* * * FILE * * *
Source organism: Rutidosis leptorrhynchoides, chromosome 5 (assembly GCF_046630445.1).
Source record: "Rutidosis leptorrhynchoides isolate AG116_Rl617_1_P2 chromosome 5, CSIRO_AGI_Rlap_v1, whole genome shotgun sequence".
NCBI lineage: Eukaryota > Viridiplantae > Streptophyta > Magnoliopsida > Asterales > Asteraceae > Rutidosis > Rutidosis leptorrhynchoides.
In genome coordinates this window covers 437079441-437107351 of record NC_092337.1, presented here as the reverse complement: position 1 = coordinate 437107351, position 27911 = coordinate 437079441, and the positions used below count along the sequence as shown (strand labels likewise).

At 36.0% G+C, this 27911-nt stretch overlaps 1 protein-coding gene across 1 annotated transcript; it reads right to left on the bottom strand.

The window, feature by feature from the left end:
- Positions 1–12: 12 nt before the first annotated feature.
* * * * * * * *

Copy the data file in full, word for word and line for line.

Source organism: Rutidosis leptorrhynchoides, chromosome 5 (assembly GCF_046630445.1).
Source record: "Rutidosis leptorrhynchoides isolate AG116_Rl617_1_P2 chromosome 5, CSIRO_AGI_Rlap_v1, whole genome shotgun sequence".
NCBI lineage: Eukaryota > Viridiplantae > Streptophyta > Magnoliopsida > Asterales > Asteraceae > Rutidosis > Rutidosis leptorrhynchoides.
In genome coordinates this window covers 437079441-437107351 of record NC_092337.1, presented here as the reverse complement: position 1 = coordinate 437107351, position 27911 = coordinate 437079441, and the positions used below count along the sequence as shown (strand labels likewise).

At 36.0% G+C, this 27911-nt stretch overlaps 1 protein-coding gene across 1 annotated transcript; it reads right to left on the bottom strand.

The window, feature by feature from the left end:
- Positions 1–12: 12 nt before the first annotated feature.